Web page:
As mentioned above, a conventional and unsatisfactory expedient is to counter weight the viewer 32 with the weight of a battery pack carried on the rear of the head. However, when the moment of inertia of the system 12 about a vertical axis aligned with the user's spine is considered, the undesirability of this conventional expedient is easily seen. That is, when the user 10 turns his head from side to side, this motion is generally a pivotal motion, represented by arrow 44, about a vertical axis aligned with the user's spine, represented by the line 46. The mass of the viewer 32 swings in an arc about the axis 46, and requires a significant force both to start and to stop motion of the viewer along this arc, as is represented by the moment of inertia of the viewer.
The moment of inertia of the viewer 32 about the axis 46 is proportional to the summation of the masses of the components of the viewer 32 multiplied by the square of the respective radius of each of these masses from the axis 46. Thus, it is easily appreciated that the eye pieces 38 are closest to the user, the housing 36 is next farthest away from the user, and the objective lens 34 is farthest away from the user and has the highest product of its radius squared.
Carefully considering the configuration of the viewer 32, it is seen that this viewer includes a forwardly extending boss 48, which in a larger diameter portion 50 thereof partially receives and houses the image intensifier tube for the night vision viewer 32, as will be further explained. In a smaller diameter portion 52, the boss 48 houses the lens system for objective lens 34, also as will be further explained. At the forward end of the boss 48, the objective lens 34 is exposed to receive light from a night scene, and the boss 48 carries a knurled rotational focus ring 54 for adjusting the system of objective lens 34 relative to the image intensifier tube.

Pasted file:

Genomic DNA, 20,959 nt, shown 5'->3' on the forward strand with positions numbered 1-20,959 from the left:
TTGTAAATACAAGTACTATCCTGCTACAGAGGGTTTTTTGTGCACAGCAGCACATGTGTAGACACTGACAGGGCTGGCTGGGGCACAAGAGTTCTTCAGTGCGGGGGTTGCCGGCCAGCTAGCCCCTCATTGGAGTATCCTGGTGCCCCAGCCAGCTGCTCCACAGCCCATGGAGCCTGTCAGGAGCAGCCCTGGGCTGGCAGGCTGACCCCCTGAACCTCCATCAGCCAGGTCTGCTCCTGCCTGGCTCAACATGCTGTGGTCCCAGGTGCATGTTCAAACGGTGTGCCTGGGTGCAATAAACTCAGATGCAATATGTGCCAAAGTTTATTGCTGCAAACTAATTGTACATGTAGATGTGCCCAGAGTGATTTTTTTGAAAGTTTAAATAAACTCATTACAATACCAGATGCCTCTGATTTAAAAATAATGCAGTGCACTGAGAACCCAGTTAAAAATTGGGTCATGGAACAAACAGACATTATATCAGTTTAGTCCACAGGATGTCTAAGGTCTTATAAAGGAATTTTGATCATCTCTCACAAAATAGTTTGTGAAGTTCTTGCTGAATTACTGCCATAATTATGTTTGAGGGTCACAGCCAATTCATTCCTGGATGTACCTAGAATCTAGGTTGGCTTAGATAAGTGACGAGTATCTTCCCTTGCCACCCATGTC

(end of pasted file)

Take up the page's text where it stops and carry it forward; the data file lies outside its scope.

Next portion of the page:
Viewing now FIGS. 2 and 3 in conjunction, it is seen that the boss 48 includes a forwardly extending mounting ring portion 56 including a forward externally threaded part 58 and a cylindrical part 60 adjacent to the remainder of the housing 36. At the junction of the cylindrical part 60 and the housing 36, the latter defines a shoulder 61. The mounting ring 56 circumscribes and defines a bore 62 opening outwardly from the housing 36. In this bore 62 is received the image intensifier tube 64 for the night vision viewer 34. This image intensifier tube outwardly is a cylindrical body which is circular in end view, and which defines an end edge 66.
Threadably received on the mounting ring 56 is an objective lens mounting collar member 68. This mounting collar member 68 includes a side wall 70 defining a stepped through bore 72. The stepped through bore 72 includes a first rearwardly opening larger diameter bore portion 74 having a radially inwardly opening seal groove 76. In the seal groove 76 is received an elastomeric sealing ring 78 which sealingly engages the cylindrical part 60 of mounting ring 56. Adjacent to the seal groove 76, the collar member 68 defines an end surface 79. Inwardly of the seal groove 76, the collar member 68 includes a thread-defining portion 80 of the bore part 74. This thread 80 threadably engages on the threaded part 58 of mounting ring 56.
Forwardly of the bore part 74, the mounting collar member 68 includes a reduced diameter bore part 82. This bore part 82 cooperates with the bore part 74 to define a shoulder 84 therebetween. In the bore part 82 and forwardly of the end edge 66 of image intensifier tube 64 is defined a chamber 86. Forwardly from the chamber 86 extends a smaller diameter bore part 88. This smaller diameter bore part 88 includes a thread-defining portion 90, and a straight circular cylindrical bore portion 92 forwardly of the thread portion 90.